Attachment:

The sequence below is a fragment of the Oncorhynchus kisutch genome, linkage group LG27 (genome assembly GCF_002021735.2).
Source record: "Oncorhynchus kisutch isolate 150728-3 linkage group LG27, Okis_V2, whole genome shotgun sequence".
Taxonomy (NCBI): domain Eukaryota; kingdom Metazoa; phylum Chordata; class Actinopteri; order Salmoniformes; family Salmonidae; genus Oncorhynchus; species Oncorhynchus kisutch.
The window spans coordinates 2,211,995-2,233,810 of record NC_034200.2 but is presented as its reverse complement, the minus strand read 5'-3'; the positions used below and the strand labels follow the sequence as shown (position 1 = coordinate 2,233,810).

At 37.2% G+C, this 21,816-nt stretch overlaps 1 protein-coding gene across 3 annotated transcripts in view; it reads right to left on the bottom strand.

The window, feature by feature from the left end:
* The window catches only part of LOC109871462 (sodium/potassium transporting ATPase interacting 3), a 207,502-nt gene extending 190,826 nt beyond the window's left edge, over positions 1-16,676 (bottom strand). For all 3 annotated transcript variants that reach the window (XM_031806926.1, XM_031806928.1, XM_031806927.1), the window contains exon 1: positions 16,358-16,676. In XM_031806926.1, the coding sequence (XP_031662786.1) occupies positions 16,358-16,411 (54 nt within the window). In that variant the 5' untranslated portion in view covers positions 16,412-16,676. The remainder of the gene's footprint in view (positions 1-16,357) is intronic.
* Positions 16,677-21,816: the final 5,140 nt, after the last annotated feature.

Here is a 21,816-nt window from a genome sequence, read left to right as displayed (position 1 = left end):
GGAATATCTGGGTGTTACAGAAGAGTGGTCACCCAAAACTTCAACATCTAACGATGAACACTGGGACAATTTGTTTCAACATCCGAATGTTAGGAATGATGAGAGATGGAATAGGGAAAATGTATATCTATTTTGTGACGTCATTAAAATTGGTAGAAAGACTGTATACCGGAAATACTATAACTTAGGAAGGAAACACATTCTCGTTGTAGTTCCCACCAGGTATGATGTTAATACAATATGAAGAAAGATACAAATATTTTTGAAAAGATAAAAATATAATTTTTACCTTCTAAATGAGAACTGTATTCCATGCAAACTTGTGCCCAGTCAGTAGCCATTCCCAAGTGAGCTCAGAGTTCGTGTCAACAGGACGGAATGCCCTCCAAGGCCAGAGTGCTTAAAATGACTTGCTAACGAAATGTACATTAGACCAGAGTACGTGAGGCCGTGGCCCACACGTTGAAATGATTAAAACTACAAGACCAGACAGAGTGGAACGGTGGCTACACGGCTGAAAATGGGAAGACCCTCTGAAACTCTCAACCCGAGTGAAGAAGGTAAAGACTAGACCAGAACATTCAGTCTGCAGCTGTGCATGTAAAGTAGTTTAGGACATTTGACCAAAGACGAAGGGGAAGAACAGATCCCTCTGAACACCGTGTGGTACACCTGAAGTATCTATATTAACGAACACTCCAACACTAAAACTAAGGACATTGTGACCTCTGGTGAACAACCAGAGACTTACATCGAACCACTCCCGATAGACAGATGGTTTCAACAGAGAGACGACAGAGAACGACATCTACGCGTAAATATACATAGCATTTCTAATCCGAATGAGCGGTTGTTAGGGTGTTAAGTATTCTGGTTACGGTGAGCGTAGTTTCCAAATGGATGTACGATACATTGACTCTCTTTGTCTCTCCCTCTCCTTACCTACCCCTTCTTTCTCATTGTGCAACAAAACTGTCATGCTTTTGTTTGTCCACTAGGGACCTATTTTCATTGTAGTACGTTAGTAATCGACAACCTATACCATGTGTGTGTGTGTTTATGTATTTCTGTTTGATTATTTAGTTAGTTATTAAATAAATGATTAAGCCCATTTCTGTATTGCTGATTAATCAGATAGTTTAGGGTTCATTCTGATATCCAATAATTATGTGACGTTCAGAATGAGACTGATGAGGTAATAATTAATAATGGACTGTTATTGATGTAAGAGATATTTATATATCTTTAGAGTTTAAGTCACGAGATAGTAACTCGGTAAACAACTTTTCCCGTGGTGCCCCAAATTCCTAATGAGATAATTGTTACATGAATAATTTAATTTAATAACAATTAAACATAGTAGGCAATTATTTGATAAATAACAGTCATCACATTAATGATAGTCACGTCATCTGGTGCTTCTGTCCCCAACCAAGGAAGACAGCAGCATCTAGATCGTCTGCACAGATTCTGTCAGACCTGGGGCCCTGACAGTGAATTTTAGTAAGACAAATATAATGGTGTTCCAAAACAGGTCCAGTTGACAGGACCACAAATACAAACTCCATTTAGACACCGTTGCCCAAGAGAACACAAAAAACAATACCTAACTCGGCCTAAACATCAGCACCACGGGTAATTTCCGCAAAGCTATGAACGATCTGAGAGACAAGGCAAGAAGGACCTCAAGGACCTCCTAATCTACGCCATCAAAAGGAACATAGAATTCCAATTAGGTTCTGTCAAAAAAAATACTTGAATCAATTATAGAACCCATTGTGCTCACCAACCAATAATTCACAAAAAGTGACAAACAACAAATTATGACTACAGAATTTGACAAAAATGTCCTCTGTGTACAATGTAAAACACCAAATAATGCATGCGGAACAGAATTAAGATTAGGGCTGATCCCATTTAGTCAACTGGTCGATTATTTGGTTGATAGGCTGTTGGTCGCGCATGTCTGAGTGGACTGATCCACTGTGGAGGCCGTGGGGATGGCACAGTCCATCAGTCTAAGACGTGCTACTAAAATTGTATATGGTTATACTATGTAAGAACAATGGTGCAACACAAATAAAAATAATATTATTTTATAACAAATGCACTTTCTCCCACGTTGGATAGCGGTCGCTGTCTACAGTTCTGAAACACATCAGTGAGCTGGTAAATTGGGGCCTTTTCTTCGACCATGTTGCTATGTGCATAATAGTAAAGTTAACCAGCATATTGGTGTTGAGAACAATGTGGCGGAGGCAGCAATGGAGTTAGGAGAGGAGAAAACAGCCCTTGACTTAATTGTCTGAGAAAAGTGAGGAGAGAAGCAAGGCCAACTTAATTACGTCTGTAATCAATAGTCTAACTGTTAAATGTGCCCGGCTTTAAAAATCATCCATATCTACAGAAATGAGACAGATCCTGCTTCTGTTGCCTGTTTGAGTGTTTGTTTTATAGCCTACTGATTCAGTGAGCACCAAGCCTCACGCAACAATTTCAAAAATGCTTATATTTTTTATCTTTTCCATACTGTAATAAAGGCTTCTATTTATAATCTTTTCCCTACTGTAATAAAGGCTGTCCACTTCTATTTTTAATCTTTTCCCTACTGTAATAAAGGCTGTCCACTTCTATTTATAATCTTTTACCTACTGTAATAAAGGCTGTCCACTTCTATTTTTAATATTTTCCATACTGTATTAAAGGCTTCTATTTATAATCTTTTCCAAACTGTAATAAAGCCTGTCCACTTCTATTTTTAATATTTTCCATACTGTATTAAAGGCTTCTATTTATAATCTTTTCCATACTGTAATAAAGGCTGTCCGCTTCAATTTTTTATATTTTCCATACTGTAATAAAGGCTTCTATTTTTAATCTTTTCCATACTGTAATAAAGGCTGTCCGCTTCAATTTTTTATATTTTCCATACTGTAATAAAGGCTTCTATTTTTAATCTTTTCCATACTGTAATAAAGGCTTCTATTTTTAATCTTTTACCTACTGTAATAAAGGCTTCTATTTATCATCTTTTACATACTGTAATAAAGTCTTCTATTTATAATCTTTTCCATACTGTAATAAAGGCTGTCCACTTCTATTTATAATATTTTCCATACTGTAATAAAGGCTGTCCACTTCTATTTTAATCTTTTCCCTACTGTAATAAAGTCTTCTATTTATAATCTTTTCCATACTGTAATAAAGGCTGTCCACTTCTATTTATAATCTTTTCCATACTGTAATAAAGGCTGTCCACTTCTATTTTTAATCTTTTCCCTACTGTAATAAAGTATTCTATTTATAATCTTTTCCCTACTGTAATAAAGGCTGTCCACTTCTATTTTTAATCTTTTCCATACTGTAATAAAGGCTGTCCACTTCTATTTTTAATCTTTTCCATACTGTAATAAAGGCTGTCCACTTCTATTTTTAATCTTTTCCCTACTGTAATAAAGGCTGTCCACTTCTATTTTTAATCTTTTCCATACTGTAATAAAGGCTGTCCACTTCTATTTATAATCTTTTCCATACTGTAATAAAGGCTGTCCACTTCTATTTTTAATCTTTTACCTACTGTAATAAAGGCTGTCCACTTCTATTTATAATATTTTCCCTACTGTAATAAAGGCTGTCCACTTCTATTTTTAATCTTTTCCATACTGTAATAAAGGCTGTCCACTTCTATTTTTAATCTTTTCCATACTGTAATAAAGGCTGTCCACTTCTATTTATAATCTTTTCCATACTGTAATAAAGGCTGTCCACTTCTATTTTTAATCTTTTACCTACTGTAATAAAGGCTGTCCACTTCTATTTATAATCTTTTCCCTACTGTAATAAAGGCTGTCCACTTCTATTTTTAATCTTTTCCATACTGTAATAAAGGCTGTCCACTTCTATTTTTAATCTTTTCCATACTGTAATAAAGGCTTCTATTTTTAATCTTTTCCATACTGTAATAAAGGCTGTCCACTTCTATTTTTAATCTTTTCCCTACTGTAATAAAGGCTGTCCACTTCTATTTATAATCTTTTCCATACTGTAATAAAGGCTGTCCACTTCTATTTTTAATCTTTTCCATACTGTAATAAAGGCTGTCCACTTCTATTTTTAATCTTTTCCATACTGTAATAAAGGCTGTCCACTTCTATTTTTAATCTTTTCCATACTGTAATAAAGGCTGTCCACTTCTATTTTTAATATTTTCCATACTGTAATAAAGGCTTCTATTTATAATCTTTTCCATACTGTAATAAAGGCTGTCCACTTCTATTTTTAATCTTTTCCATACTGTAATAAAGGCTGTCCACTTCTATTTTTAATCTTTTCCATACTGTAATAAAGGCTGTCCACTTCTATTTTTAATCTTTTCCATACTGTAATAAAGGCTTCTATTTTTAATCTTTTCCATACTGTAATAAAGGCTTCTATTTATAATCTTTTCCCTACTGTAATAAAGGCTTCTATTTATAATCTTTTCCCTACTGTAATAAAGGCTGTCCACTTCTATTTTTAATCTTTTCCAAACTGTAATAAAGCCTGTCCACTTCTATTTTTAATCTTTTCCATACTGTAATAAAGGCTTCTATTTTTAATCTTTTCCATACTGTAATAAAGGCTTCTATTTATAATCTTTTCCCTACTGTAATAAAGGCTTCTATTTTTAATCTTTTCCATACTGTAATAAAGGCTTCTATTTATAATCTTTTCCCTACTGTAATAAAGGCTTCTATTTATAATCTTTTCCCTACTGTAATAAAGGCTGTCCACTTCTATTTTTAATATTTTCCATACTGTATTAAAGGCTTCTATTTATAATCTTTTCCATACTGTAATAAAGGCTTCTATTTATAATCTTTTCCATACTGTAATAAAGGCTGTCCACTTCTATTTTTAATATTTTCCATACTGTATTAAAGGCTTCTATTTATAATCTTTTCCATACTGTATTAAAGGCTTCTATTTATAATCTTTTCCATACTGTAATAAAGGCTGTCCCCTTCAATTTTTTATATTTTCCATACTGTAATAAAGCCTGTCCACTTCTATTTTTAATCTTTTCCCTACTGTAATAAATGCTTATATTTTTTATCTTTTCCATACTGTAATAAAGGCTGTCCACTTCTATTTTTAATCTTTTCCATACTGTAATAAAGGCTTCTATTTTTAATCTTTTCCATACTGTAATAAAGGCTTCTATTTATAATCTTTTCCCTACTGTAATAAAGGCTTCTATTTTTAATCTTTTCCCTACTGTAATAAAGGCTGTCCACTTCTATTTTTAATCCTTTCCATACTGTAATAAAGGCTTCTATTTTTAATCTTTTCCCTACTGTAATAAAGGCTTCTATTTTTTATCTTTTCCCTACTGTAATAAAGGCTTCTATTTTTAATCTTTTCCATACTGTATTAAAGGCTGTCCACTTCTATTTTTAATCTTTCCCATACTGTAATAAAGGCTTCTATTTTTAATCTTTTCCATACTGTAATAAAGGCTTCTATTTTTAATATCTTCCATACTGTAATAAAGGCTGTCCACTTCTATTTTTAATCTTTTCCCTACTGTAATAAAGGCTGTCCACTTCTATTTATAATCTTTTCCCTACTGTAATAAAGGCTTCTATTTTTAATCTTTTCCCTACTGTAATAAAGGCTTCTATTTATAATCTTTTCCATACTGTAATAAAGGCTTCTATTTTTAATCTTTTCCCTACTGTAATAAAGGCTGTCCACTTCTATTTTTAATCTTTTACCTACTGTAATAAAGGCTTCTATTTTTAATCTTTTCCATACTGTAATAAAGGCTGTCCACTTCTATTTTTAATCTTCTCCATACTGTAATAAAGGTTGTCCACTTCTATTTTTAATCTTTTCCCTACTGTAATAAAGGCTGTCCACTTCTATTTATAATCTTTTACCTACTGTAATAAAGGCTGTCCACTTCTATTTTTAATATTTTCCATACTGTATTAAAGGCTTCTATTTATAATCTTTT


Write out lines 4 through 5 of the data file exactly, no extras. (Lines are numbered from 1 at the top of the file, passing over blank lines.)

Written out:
The window spans coordinates 2,211,995-2,233,810 of record NC_034200.2 but is presented as its reverse complement, the minus strand read 5'-3'; the positions used below and the strand labels follow the sequence as shown (position 1 = coordinate 2,233,810).

At 37.2% G+C, this 21,816-nt stretch overlaps 1 protein-coding gene across 3 annotated transcripts in view; it reads right to left on the bottom strand.